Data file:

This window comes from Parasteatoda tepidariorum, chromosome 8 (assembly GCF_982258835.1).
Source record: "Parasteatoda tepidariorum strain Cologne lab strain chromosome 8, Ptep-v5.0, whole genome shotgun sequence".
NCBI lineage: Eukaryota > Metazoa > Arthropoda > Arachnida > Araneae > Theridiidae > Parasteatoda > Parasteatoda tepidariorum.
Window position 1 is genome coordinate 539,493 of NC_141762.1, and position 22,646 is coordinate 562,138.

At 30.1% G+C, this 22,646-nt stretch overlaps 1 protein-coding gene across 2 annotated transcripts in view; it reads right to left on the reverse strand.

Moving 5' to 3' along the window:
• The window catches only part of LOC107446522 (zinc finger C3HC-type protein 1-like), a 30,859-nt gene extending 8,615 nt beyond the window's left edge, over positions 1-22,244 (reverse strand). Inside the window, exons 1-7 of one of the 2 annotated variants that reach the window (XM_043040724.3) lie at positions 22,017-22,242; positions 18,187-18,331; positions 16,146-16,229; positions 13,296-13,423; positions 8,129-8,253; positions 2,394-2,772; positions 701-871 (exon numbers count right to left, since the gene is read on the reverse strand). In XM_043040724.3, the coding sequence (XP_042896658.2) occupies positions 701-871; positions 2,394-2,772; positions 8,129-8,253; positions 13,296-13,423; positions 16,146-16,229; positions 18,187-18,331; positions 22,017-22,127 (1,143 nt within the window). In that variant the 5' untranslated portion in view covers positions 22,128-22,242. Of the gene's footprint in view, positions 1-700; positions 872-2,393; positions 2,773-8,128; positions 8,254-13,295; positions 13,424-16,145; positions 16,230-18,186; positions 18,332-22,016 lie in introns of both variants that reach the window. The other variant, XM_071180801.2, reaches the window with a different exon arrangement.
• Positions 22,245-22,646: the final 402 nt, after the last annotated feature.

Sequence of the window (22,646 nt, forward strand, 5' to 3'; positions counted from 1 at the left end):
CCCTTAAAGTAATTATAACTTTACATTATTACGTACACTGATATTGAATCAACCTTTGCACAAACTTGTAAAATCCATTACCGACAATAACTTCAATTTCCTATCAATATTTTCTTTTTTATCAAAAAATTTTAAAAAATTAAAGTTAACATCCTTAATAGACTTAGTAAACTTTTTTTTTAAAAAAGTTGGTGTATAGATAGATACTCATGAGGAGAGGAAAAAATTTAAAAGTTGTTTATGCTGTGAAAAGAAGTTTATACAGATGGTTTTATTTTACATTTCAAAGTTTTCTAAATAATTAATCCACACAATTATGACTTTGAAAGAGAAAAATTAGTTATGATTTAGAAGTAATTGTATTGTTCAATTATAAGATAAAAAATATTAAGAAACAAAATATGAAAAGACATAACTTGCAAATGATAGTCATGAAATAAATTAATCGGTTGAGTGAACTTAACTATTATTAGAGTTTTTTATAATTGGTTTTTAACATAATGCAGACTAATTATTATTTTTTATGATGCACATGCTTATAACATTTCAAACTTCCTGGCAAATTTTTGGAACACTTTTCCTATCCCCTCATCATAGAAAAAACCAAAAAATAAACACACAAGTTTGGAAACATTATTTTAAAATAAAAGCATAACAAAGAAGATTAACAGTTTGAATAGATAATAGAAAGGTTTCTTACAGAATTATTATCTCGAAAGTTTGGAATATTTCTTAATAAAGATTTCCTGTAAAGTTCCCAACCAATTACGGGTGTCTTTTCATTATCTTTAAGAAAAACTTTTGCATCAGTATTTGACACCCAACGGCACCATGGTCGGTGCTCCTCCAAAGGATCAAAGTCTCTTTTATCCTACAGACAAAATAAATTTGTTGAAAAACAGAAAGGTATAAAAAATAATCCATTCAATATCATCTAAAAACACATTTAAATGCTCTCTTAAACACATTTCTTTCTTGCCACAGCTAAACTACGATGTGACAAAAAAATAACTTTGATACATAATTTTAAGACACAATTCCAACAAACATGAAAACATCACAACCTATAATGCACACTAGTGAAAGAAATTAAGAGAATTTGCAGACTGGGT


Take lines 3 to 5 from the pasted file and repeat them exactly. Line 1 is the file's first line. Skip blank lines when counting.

NCBI lineage: Eukaryota > Metazoa > Arthropoda > Arachnida > Araneae > Theridiidae > Parasteatoda > Parasteatoda tepidariorum.
Window position 1 is genome coordinate 539,493 of NC_141762.1, and position 22,646 is coordinate 562,138.

At 30.1% G+C, this 22,646-nt stretch overlaps 1 protein-coding gene across 2 annotated transcripts in view; it reads right to left on the reverse strand.